Another area I’m getting pelting with questions about is the little YUV logo on some Premiere Pro effects. What exactly is YUV when talking about video?
Well, it’s a way of breaking the brightness and colors in the image down into numbers, and it’s a little different from RGB, which we discussed last time. Just as a refresher, most cameras take the light coming into the lens, and convert that into 3 sets of numbers, one for Red, one for Green, and one for Blue. This is called RGB, and we discussed how each of those numbers come in different bit depths in my last article.
There’s one big problem with RGB color – it’s tough to work with. If I need to lower the brightness uniformly on an image, I need to do it to all 3 colors. There’s also a LOT of redundancy in the data. To combat this redundancy, there’s a different way of storing the info called YCbCr, which breaks the signal down into a Y, or luminance channel, and 2 channels that store color info without brightness info – a Blue channel and a Red channel that don’t contain any brightness.
Now, the correct way to abbreviate this would be Y, Cb, Cr. However, I want you to try saying YCbCr 10 times, and compare that with saying RGB 10 times. Y, Cb, Cr, is a mouthful. Some engineer somewhere decided that saying YCbCr was just too inconvenient, and borrowed another color term, YUV, to use instead. Technically speaking, saying “YUV” to describe YCbCr is not accurate at all, but the name stuck, and so now, most people who are talking about YCbCr use the term YUV incorrectly. It’s like calling an American football team that plays in New Jersey the “New York Giants.”
Here’s a graphic from the Wikimedia Commons site that shows RGB breakdowns of a frame:
As you can see, the full color image is separated into a Red channel, a Green Channel, and a Blue channel. Pretty straightforward.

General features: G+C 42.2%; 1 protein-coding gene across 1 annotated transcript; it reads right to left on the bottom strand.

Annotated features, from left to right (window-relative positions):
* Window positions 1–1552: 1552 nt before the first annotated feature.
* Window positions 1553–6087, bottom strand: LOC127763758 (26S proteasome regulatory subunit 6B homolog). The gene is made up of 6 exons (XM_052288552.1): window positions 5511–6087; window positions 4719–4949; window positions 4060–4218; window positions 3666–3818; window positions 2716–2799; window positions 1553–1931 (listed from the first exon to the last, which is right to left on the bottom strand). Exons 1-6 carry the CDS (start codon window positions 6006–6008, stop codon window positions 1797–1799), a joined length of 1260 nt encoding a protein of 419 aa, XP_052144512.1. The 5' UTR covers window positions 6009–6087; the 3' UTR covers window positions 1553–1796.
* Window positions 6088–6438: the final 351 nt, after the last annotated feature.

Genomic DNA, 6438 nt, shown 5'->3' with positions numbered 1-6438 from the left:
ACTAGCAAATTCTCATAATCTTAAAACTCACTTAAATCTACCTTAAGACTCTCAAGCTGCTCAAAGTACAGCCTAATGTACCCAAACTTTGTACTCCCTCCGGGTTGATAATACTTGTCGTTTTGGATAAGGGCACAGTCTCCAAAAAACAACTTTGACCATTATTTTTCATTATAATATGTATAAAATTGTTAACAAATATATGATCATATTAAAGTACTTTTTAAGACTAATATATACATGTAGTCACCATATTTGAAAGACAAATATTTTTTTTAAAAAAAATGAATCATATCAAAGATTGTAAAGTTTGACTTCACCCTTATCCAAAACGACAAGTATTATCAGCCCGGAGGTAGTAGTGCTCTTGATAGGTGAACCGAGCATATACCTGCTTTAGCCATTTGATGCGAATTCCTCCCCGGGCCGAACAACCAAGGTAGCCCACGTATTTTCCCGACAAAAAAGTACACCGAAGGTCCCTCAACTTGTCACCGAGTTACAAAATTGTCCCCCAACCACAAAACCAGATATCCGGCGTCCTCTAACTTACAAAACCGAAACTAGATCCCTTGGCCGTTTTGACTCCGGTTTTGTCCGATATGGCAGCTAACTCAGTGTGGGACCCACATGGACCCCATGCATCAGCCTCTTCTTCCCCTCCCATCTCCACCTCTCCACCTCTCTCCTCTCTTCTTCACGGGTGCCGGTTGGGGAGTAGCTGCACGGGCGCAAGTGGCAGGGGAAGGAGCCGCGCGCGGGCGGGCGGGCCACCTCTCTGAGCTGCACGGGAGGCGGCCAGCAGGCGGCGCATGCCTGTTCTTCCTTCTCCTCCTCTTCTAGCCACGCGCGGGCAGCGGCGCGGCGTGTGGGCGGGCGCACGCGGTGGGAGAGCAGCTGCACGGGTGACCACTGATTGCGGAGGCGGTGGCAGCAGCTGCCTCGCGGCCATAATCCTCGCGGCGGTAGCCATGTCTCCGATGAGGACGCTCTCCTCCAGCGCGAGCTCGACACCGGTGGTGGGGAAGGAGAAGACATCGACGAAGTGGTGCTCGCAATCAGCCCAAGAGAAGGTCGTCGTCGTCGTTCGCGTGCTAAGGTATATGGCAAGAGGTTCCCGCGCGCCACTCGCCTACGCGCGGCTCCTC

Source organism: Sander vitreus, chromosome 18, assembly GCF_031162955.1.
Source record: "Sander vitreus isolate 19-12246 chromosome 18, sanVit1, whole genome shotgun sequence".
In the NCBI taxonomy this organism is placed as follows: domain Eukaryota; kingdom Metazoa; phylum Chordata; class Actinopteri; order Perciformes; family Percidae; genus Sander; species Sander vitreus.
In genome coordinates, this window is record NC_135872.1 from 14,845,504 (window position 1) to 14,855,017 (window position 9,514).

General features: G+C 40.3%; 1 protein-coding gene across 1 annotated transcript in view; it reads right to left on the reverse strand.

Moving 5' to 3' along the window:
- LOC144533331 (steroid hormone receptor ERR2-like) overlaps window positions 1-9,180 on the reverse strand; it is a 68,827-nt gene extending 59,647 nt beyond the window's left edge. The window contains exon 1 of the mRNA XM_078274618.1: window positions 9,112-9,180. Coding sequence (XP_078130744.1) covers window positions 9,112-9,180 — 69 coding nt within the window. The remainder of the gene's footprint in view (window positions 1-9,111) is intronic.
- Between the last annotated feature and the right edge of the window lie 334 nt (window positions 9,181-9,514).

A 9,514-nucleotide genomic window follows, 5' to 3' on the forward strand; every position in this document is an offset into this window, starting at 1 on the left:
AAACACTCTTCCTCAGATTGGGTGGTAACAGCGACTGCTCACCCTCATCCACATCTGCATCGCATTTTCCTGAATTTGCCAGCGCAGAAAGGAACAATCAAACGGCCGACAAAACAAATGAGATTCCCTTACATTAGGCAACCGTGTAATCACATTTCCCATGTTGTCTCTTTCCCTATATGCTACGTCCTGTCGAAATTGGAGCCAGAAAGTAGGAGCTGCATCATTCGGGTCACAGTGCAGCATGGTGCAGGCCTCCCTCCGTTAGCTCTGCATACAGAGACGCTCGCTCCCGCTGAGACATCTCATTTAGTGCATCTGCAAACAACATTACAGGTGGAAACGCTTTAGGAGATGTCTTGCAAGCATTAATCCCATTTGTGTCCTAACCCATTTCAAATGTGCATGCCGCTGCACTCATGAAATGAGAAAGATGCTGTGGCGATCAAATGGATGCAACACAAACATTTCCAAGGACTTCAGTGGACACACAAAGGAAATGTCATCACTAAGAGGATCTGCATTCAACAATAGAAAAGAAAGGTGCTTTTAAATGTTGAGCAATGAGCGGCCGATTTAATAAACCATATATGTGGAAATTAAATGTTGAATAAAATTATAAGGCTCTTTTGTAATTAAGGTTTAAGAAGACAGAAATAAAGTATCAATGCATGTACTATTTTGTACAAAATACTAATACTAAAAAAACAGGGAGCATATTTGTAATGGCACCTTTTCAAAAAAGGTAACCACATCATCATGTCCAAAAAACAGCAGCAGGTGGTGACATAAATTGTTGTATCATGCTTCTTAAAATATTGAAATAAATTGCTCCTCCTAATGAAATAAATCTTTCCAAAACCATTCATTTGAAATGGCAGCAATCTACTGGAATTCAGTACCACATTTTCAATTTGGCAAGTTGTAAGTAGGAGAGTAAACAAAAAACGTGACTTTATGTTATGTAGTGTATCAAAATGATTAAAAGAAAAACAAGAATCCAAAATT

Here’s the same image, broken down into YUV channels:
You can see that YUV provides essentially a “grayscale” image from one channel, and the color information is separated out into 2 channels – one for Blue information minus the brightness, and one for Red info minus the brightness. In this image, the Blue channel is showing purple/yellow colors, and the Red channel has more red/cyan colors in this particular image.
The Luminance channel behaves similar to the numbers I described in my last article – it’s a number that starts at 0 and goes up to a maximum number. Easy Squeezy, lemon peasy.
However, the 2 color channels operate a little differently – 0 is a “midpoint” in the number, and there are positive and negative steps. If you look in the above example, you’ll see that the white snow in the shots has a grey color in both the color channels. That’s because it has a 0 value in both color channels. The barn has a negative value in the Blue channel (producing a yellowish color) and a positive value in the Red channel (producing, well, red colors.) Green colors are derived from a mix of negative values in both channels.
Using the “knob” graphic from my last post, here’s what a set of control knobs would look like for an 8-bit YUV signal:
The Y knob has 256 steps, from 0-255, and the U and V knobs range from -128 to +128.